The Blue-Flowering Companion Shrub You'll Want To Plant Near Joe Pye Weed

Joe Pye weed (Eupatorium dubium) is a common native plant that is famous for attracting many birds and pollinators. Its towering stalks topped with gorgeous mauve flowers are a lovely sight in summer. It grows about seven feet tall, though the 'Baby Joe' cultivar (Eupatorium dubium) is a dwarf version that tops out at five feet. As Joe Pye weed's flowers start to fade, the bright blue flowers of caryopteris shrubs come into bloom, also attracting many pollinators, making these excellent companion plants.

Though Joe Pye weed is not technically a shrub, its large size and sturdy root system make it seem like one. Once planted in your garden, it likes to stay put as its root system grows stronger, so choose its location carefully. This majestic plant looks great alongside the shorter, more rounded caryopteris, which grows up to three feet tall. Caryopteris comes in a few varieties, with flowers of vivid blue, purple, or white. Some cultivars have golden or variegated leaves.

Both of these plants like full sun, and should be planted in rich, loamy, neutral soil with a pH between 6 and 8. These plants attract many bees, butterflies, moths, and other pollinators throughout the summer. The caryopteris (also called bluebeard because of its deep blue flowers) is particularly attractive to honeybees and other kinds of bees for its abundant nectar and pollen. Sometimes bees hover around the bright flowers for hours, seemingly intoxicated by all the sweetness. Planting caryopteris can create a pollinator's paradise.

Watering needs

Planting these two low-maintenance perennials as companions works well because they require similar soil and sunlight conditions. However, their watering needs are slightly different, so this should be taken into account when caring for them. Caryopteris is fairly drought tolerant once established, and should only need supplemental watering during a period of prolonged drought or very hot weather. 

Joe Pye weed, on the other hand, likes plenty of water, especially in hot weather. In its first year of growth, the soil should remain consistently moist. So be sure to plant these companions in soil that is well-draining, so that giving some extra water to Joe Pye weed won't negatively impact your caryopteris. Putting a layer of natural mulch around the base of both plants helps them regulate their moisture intake. Adding an extra inch or so of mulch around the Joe Pye weed will help it conserve water in the heat of summer.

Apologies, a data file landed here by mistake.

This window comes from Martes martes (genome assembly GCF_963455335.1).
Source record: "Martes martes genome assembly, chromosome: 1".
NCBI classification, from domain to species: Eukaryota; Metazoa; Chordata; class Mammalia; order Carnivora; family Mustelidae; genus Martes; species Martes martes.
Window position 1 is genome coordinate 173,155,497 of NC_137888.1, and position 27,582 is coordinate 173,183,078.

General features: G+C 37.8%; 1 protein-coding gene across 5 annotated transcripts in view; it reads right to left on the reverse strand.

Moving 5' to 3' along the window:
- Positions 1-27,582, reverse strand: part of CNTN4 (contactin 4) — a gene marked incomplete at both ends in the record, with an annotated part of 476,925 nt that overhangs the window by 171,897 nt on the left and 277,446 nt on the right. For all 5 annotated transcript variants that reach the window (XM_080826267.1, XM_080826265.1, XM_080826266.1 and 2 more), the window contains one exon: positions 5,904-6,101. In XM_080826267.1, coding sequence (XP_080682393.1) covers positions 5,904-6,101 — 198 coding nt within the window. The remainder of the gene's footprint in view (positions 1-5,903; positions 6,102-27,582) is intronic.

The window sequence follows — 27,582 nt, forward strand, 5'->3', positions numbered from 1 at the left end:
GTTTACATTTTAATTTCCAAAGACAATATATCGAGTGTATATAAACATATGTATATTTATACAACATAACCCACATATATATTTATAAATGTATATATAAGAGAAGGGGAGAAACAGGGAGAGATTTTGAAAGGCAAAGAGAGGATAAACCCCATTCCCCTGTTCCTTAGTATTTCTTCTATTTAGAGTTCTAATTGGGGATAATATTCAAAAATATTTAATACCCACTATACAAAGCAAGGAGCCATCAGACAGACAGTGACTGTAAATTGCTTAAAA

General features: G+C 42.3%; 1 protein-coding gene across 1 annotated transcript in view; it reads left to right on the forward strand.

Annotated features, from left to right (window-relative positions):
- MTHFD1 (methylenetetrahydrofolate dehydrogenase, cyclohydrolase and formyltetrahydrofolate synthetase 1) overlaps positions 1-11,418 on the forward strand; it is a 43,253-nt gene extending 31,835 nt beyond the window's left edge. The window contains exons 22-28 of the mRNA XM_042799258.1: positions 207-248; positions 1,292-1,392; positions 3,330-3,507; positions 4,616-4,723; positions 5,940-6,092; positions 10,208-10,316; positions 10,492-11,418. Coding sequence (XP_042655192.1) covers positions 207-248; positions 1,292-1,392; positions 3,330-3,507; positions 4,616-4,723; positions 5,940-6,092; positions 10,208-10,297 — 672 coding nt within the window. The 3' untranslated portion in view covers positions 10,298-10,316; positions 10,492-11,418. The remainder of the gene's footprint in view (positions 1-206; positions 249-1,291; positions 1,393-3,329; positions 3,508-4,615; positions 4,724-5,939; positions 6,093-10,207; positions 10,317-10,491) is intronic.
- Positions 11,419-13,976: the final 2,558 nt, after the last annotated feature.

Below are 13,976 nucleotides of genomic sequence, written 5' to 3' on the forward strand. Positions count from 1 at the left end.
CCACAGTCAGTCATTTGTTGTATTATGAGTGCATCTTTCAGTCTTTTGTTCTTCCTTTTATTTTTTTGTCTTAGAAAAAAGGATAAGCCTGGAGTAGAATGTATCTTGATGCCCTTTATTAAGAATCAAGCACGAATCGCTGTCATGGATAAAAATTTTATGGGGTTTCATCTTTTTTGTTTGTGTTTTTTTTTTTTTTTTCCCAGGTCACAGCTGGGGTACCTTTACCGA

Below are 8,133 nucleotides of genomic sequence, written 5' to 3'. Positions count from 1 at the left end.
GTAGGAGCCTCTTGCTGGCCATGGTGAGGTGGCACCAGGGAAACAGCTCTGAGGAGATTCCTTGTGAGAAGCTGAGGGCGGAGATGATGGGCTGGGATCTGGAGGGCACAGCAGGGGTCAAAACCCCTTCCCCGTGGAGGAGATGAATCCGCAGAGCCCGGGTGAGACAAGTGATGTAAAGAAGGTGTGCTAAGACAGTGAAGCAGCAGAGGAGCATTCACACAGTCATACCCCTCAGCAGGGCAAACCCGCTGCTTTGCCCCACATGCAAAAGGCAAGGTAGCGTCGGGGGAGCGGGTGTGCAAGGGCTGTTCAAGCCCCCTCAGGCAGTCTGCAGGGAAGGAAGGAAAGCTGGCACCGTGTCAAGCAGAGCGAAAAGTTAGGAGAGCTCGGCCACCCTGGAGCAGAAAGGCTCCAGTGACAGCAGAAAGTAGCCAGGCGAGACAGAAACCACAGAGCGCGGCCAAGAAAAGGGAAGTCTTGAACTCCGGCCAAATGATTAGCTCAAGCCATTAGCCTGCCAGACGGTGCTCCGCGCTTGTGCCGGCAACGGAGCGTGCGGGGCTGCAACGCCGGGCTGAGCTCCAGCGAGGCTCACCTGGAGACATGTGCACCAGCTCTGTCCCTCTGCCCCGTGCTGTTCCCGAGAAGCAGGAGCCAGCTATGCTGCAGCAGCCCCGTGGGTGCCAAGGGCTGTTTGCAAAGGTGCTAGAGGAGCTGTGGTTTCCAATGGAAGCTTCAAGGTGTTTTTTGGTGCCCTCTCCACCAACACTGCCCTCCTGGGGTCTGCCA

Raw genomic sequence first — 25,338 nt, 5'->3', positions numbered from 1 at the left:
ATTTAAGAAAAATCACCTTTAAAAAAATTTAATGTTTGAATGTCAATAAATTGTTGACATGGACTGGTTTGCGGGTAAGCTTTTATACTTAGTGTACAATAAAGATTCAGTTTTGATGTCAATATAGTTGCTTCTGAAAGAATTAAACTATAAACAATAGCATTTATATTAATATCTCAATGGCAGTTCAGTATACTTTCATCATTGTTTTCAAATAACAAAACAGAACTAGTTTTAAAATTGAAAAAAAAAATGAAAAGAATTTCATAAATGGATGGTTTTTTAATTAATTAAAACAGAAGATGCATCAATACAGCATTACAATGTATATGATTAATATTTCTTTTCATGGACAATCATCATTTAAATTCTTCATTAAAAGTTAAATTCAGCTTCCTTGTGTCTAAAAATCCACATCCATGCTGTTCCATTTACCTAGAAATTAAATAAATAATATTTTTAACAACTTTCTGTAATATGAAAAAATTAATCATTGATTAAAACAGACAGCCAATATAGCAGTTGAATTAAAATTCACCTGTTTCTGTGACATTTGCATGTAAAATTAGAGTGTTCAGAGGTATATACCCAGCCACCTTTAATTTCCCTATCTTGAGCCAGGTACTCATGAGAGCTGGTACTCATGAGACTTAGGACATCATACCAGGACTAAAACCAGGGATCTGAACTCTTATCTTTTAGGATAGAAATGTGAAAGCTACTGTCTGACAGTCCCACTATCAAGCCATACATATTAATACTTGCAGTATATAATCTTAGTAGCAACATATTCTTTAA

It's also helpful to know the best watering technique for these plants. Joe Pye weed should be watered at the base of the plant, so the moisture it craves can go right to the roots where it's needed. In hot, sunny weather, the best time of day to water is in the early morning or at dusk. When your caryopteris is in bloom during hot weather, the bees and other pollinators drawn to the flowers will enjoy a light spray of water from your hose or sprinkler.

Pruning care

Both Joe Pye weed and caryopteris benefit from some pruning. Once your Joe Pye weed's flowers have faded and are about to go to seed, cut the stalks back to a few inches above the ground. You can also leave it intact for winter interest or shelter for birds and wildlife if you wish, then prune it back early in spring before new growth starts.

The caryopteris also needs pruning, and, like Joe Pye weed, this can be done in autumn when it starts to go dormant, or in early spring. This plant also produces flowers on new growth, or "new wood" as it's often called with woody perennial shrubs like this one. Similar to Joe Pye weed, the caryopteris can also be cut back to a few inches above the ground when you do your end of season garden clean up. This should generate new growth and plenty of flowers the following summer.

Following basic care tips for these two easy perennials will allow you to enjoy many years of beautiful, colorful blooms. Planting them as companions in the garden not only ensures plenty of late summer color but invites many happy pollinators to visit your garden. Growing pollinator plants side by side helps ensure the survival of important species.